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Donald Davidson: A Short Introduction by Kathrin Glüer
David Fraser is introduced to Donald Davidson’s thinking by Kathrin Glüer.
Imagine for a moment that you are a linguist sent out into the furthest reaches of a remote jungle. Here you discover an unknown tribe that speaks a unique and uncatalogued language that you name ‘Jungle’. Jungle is so radically different from other languages that the only way you can make sense of it is by studying the physical and verbal behavior of the tribe members and observing the circumstances in which they speak. The goal you set for yourself is to produce a theory of interpretation based only on the observable data you gather, which will allow you to understand any utterance a tribe member makes.
Kathrin Glüer, a professor of theoretical philosophy at Stockholm University, uses this imagined scenario to illustrate facets of Donald Davidson’s thought in Donald Davidson: A Short Introduction. The late Donald Davidson was a Professor at Berkeley, and renowned worldwide among philosophers for his theories about language. According to Glüer, Davidson’s project is to answer the following question: What is it for words to mean what they do? Yet Davidson does not answer this question directly. Instead, he proceeds by asking and answering two further questions: first, What would enable us to interpret someone’s words and their meanings?; second, How can we come to know a theory by which we could interpret in this way? Glüer elaborates Davidson’s answer to both of these questions in her account of five elements of his thought: radical interpretation; the principle of charity; his theory of action; the relationships between language and the world; and his account of the relationship between the mental and the physical.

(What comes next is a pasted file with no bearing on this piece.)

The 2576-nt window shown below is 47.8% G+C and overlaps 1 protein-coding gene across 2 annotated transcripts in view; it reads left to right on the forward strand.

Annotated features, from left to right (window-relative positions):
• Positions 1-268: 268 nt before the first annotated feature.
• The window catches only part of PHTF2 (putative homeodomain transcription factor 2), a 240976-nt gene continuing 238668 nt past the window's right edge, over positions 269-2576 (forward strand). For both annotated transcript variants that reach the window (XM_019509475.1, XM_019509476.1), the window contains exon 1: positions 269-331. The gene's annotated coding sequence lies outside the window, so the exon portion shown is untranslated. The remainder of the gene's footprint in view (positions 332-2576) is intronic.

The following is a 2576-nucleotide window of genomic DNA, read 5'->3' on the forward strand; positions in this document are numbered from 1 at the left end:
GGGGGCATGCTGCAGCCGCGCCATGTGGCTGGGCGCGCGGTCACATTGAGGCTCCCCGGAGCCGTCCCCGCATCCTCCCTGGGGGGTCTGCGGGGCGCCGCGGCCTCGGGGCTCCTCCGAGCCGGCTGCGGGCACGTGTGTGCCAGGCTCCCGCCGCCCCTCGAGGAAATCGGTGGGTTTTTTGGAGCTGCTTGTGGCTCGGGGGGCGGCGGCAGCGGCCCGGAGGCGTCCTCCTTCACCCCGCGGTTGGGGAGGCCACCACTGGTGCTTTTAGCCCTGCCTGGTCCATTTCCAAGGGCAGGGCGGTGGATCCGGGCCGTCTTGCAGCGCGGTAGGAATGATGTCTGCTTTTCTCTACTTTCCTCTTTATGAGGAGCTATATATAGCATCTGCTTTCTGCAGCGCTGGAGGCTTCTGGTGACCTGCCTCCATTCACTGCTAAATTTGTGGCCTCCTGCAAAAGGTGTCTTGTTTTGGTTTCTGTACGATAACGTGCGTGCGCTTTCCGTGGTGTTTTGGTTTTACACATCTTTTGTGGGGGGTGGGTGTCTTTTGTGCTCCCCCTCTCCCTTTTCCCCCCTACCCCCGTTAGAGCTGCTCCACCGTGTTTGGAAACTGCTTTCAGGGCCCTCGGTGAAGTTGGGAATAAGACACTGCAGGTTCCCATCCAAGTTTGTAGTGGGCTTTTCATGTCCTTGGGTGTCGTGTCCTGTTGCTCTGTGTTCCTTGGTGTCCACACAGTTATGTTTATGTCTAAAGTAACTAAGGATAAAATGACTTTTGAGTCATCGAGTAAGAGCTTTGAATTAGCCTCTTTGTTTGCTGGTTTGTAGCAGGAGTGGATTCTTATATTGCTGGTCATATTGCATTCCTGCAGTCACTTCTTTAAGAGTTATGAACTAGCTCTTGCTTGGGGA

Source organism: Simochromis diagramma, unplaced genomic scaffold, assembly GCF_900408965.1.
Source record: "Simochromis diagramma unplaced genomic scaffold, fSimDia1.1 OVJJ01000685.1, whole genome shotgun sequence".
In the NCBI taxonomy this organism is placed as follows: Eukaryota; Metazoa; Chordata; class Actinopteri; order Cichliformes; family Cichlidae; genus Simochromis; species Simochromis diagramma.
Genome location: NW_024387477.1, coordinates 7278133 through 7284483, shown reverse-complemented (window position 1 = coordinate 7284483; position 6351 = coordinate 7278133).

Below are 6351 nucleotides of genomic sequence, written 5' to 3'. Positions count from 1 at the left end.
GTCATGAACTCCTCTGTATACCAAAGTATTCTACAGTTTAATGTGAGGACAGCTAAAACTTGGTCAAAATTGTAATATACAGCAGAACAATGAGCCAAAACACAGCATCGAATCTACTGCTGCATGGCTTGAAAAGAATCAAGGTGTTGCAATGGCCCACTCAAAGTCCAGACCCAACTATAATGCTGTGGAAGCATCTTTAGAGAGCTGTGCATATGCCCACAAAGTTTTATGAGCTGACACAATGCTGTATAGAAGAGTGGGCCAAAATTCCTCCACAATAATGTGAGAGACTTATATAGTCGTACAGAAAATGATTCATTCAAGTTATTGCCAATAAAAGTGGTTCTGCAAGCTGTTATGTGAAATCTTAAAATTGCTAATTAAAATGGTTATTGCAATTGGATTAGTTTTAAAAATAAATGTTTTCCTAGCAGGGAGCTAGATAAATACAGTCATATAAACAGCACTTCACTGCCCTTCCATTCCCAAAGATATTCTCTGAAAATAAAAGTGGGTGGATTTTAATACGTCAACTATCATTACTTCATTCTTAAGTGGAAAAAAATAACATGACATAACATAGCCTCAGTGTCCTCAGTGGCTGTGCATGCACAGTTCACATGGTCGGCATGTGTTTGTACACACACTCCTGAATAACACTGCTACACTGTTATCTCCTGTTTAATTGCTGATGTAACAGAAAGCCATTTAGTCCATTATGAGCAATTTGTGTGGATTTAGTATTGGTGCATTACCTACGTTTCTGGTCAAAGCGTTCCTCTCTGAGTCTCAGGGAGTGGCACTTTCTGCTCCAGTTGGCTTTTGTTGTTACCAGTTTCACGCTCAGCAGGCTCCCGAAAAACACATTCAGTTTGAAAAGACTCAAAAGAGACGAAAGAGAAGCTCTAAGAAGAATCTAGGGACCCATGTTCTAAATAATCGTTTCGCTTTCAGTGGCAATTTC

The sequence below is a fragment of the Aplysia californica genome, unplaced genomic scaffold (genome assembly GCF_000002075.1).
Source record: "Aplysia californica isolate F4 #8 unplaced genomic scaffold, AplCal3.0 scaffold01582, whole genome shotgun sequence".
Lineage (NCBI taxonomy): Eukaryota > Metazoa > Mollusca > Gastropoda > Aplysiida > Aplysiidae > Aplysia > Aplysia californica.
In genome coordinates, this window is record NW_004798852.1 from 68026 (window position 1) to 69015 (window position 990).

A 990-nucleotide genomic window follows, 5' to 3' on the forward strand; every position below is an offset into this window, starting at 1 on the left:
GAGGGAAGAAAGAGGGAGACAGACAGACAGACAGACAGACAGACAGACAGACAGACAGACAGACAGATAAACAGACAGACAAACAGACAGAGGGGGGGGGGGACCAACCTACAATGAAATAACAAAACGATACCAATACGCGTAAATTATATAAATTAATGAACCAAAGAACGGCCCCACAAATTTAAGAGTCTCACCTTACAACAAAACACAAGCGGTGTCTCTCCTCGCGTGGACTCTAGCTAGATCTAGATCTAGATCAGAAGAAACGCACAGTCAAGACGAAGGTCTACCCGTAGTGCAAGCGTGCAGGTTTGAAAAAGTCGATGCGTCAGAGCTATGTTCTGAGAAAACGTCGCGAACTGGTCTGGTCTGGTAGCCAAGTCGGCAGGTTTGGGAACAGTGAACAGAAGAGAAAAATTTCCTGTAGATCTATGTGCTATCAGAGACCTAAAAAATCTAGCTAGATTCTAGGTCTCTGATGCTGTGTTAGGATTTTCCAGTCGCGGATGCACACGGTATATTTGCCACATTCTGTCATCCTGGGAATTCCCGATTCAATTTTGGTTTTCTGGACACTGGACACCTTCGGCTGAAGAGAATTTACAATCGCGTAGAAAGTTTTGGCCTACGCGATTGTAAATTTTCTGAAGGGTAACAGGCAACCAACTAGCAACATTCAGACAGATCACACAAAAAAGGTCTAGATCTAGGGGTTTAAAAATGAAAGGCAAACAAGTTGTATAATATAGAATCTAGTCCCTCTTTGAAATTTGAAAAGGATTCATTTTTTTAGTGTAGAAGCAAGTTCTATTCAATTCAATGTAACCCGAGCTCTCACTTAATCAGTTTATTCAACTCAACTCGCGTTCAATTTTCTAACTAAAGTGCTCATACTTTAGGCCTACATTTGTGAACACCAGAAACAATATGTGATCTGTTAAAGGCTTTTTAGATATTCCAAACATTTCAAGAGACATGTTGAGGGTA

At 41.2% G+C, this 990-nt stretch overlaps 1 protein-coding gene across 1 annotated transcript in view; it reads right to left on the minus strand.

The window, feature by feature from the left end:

To understand the problems that a linguist, or in Davidson’s language a ‘radical interpreter’, faces in the scenario above, consider that the interpreter needs a success criterion by which they can establish, or measure their own competence in using Jungle; and, that he or she is forced to simultaneously determine the belief(s) of the speaker, and the meaning of the speaker’s utterance.
According to Glüer, Davidson’s success criterion is that a competent speaker must recognise the conditions under which a given utterance is true. The radical interpreter does not need to know how to verify its truth: they only need to know when the utterance is true. This solution implies that the radical interpreter can recognize when a tribe member holds an utterance to be true even if their observable behavior does not tell the interpreter what the utterance means. However, given this ability, it’s possible to create hypotheses about, and to search for, the theory of interpretation that will be the best overall fit to the perceivable data.
The possibility of searching for a best fit to the observable data is dependent upon what Davidson calls his ‘Principle of Charity’. Under this principle, ‘charity’ requires that the radical interpreter must believe a native speaker to be right, or hold beliefs that are true, whenever it’s plausible to think that. In a more formalized analysis, the Principle of Charity relies on two further principles: the Principle of Coherence, and the Principle of Correspondence. ‘Coherence’ requires that speakers are to be interpreted as internally coherent and rational, ie, that their beliefs don’t contradict each other. ‘Correspondence’ requires that the radical interpreter takes the speaker to be responding to the same features of the world that the interpreter would respond to under similar circumstances. The Principles of Coherence and Correspondence together provide a framework in which the interpreter can begin to develop a theory explaining a subject’s words and meanings.